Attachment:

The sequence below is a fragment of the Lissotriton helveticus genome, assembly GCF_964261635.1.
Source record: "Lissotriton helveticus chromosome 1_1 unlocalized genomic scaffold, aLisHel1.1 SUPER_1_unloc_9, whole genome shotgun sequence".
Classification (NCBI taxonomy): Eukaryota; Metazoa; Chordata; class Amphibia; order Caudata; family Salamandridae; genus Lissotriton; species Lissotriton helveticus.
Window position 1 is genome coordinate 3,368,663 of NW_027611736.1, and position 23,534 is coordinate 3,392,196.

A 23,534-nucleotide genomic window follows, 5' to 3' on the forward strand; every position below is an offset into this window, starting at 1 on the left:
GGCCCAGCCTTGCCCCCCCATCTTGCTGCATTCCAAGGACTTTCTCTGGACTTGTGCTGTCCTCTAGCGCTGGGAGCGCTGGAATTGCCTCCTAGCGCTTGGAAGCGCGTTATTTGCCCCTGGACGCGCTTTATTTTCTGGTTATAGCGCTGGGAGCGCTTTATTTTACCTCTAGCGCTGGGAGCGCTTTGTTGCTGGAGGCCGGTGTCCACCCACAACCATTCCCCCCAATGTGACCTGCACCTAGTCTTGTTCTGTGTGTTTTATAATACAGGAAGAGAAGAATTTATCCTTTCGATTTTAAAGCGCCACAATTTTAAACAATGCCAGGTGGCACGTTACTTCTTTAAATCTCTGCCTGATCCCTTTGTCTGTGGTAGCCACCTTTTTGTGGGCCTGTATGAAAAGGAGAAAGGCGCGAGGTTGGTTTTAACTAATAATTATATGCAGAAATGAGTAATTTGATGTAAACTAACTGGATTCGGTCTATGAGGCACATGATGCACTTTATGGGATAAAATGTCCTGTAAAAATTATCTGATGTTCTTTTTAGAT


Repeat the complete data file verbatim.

The sequence below is a fragment of the Lissotriton helveticus genome, assembly GCF_964261635.1.
Source record: "Lissotriton helveticus chromosome 1_1 unlocalized genomic scaffold, aLisHel1.1 SUPER_1_unloc_9, whole genome shotgun sequence".
Classification (NCBI taxonomy): Eukaryota; Metazoa; Chordata; class Amphibia; order Caudata; family Salamandridae; genus Lissotriton; species Lissotriton helveticus.
Window position 1 is genome coordinate 3,368,663 of NW_027611736.1, and position 23,534 is coordinate 3,392,196.

A 23,534-nucleotide genomic window follows, 5' to 3' on the forward strand; every position below is an offset into this window, starting at 1 on the left:
GGCCCAGCCTTGCCCCCCCATCTTGCTGCATTCCAAGGACTTTCTCTGGACTTGTGCTGTCCTCTAGCGCTGGGAGCGCTGGAATTGCCTCCTAGCGCTTGGAAGCGCGTTATTTGCCCCTGGACGCGCTTTATTTTCTGGTTATAGCGCTGGGAGCGCTTTATTTTACCTCTAGCGCTGGGAGCGCTTTGTTGCTGGAGGCCGGTGTCCACCCACAACCATTCCCCCCAATGTGACCTGCACCTAGTCTTGTTCTGTGTGTTTTATAATACAGGAAGAGAAGAATTTATCCTTTCGATTTTAAAGCGCCACAATTTTAAACAATGCCAGGTGGCACGTTACTTCTTTAAATCTCTGCCTGATCCCTTTGTCTGTGGTAGCCACCTTTTTGTGGGCCTGTATGAAAAGGAGAAAGGCGCGAGGTTGGTTTTAACTAATAATTATATGCAGAAATGAGTAATTTGATGTAAACTAACTGGATTCGGTCTATGAGGCACATGATGCACTTTATGGGATAAAATGTCCTGTAAAAATTATCTGATGTTCTTTTTAGAT